I’m trying to be realistic here. In a perfect world, eating dinner with the whole family gathered around the table with home cooked food would be a nightly event but we don’t live in a perfect world. Between long work hours, hectic after school activities, and a lack of desire to cook having a family dinner can feel like a chore.
Common sense tells us that sharing a meal with our family is an opportunity to slow down for a few minutes and connect. Data tells us that families who share a meal regularly are less likely to be obese and are more likely to have children who get better grades and avoid drugs, alcohol, and smoking. Parents who eat a meal with their children are more likely to pick up on clues to worrisome issues earlier and may be able to intervene and help their kids negotiate the complex social and emotional world we live in today.
Since eating a family meal seven days a week may be setting the bar too high and since many families don’t eat any meals together during the week, I want to encourage families to start some new routines for 2012 and set the time aside for a family meal regularly.
Let’s make it easier by including breakfast and lunch as family meal options. If a family can sit around the table every Sunday morning for breakfast or every Saturday for lunch, let’s count that! No need to cook fancy food, have toaster waffles and fruit or lunch meat sandwiches and salad, but make sure that everyone is present for the meal. Integrating the meal in the routine will be a little awkward at first, but you can probably do one (or both) of these meals easily.
Next, look at the hours you have available with all of you around. Perhaps dinner has to be at 7:30 p.m. one night per week to guarantee everyone is present. So be it! Just have a snack to tide you over.
To get a third meal in each week, make every Friday pizza night and bring pizza home and serve a salad. Compared to other common carry out foods, pizza is relatively healthy (assuming you don’t eat four pieces) and it sure is popular.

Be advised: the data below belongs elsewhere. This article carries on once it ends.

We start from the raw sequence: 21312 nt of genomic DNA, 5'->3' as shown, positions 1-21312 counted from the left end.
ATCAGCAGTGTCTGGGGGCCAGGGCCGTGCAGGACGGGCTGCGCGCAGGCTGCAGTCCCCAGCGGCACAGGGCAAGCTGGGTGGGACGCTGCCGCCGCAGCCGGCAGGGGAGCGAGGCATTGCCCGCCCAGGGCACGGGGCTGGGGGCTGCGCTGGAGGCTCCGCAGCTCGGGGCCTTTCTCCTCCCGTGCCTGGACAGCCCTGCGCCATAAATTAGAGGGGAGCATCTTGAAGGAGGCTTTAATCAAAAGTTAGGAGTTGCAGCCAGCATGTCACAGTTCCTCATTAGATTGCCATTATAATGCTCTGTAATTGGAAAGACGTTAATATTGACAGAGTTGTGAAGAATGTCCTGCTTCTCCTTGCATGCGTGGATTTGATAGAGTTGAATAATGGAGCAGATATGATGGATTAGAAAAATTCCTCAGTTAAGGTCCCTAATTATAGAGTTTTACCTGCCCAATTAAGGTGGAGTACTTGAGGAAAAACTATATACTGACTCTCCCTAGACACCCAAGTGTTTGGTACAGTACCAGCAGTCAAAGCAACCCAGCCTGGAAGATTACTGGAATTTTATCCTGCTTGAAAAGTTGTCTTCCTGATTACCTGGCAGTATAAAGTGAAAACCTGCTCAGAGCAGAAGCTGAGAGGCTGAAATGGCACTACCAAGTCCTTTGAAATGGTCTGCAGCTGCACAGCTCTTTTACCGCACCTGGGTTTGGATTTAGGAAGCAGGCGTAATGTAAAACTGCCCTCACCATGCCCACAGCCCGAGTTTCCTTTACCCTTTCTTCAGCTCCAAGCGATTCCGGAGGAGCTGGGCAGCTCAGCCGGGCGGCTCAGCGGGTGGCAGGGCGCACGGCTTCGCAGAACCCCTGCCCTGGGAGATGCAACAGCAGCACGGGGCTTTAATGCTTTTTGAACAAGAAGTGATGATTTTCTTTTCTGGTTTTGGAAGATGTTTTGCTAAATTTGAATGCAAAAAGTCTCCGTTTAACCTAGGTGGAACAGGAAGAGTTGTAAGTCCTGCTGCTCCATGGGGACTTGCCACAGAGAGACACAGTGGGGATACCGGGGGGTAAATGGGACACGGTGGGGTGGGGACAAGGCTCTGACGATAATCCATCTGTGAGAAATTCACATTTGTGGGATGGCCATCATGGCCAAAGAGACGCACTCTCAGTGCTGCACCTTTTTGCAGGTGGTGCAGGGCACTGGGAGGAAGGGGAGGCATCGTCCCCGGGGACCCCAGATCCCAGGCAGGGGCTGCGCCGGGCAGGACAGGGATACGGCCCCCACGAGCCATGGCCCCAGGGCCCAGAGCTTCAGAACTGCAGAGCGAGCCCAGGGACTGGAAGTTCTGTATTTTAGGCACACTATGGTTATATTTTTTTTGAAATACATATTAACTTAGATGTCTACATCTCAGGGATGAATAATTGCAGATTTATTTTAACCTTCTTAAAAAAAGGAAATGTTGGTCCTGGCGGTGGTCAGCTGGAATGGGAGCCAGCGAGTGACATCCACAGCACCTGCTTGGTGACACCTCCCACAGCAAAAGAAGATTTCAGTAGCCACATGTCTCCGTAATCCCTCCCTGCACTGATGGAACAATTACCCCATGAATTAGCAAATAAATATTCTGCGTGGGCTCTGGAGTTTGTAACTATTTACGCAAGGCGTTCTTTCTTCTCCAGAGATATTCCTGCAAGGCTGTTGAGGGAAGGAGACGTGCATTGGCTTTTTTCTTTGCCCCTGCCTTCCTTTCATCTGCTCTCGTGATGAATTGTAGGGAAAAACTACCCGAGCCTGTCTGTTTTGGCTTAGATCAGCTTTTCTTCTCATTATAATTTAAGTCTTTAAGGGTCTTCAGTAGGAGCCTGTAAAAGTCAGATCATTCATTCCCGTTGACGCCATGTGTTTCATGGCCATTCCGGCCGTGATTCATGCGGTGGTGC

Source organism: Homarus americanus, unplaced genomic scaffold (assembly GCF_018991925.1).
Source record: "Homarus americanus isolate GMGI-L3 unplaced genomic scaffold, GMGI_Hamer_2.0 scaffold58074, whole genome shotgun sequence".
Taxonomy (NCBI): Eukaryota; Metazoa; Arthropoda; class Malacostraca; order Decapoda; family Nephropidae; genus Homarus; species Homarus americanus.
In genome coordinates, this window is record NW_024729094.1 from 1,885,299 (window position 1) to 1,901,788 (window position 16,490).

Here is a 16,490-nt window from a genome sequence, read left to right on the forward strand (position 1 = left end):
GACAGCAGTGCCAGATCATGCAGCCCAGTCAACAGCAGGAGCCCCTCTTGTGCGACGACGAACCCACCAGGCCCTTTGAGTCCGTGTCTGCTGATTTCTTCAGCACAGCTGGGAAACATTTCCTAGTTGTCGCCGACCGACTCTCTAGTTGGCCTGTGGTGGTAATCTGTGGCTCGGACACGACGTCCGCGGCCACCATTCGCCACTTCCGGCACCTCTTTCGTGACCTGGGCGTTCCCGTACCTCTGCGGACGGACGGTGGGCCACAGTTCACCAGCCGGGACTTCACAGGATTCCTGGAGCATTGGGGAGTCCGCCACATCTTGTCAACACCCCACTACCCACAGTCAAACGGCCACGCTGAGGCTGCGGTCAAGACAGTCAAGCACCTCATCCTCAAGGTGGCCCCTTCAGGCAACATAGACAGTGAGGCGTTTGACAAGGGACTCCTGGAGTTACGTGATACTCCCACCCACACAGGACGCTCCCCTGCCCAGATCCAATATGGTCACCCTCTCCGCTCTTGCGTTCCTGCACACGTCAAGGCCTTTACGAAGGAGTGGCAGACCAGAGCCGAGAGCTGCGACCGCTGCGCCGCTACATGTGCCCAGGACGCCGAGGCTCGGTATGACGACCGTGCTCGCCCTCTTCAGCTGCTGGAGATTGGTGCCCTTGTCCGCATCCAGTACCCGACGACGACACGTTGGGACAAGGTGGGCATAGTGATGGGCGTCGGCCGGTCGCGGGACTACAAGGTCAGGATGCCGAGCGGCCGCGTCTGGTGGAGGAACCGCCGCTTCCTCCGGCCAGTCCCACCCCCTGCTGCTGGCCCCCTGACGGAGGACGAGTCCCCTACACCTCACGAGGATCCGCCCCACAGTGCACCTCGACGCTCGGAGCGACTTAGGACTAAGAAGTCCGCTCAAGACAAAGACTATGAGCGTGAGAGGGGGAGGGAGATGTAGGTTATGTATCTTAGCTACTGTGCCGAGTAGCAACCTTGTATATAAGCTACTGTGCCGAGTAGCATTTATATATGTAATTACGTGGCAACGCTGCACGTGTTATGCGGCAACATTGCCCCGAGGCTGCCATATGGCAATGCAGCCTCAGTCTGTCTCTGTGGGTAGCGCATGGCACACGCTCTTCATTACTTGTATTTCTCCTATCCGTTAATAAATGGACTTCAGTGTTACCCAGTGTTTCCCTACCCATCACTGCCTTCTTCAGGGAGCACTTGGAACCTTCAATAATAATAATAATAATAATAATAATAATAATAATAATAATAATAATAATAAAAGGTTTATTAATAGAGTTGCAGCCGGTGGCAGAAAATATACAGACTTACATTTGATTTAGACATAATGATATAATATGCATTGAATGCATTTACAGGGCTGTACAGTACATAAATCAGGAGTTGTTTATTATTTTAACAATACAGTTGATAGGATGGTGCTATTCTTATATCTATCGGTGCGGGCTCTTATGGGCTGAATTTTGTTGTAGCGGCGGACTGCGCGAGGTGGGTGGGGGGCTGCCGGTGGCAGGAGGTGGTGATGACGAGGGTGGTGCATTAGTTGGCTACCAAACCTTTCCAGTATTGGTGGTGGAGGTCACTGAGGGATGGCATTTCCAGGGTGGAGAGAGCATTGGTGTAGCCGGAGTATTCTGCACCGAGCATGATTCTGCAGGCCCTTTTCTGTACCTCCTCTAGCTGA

For some families, easing into a new routine may be the way to go. Start by making one meal a week the routine and expect everyone to be present and once you’re comfortable with that add a second and later a third meal. Parents have to take the lead and make sure that the routine stays intact even as schedules get hectic.
At my house, well over a year ago we instituted a “friends for dinner” night every Wednesday and my kids (who are in 11th, 7th, and 5th grades) can invite a friend over for dinner if they want and I have a couple of adult friends come too. My oldest will occasionally have a conflict but even when she has a lot to do, she understands this is not a casually optional event and is home 9 out of 10 Wednesdays. By inviting friends and having family too it is a fun mid-week meal that everyone looks forward to. I serve easy food like soup or pasta and always have a little sweet treat for dessert but have found that my kids (and their friends) eat so much better when we are all socializing and having fun. It’s the only night of the week that veggies seem to disappear without a fuss.
By making a family dinner fun we connect and it has made integrating more family meals much easier. Give it a try!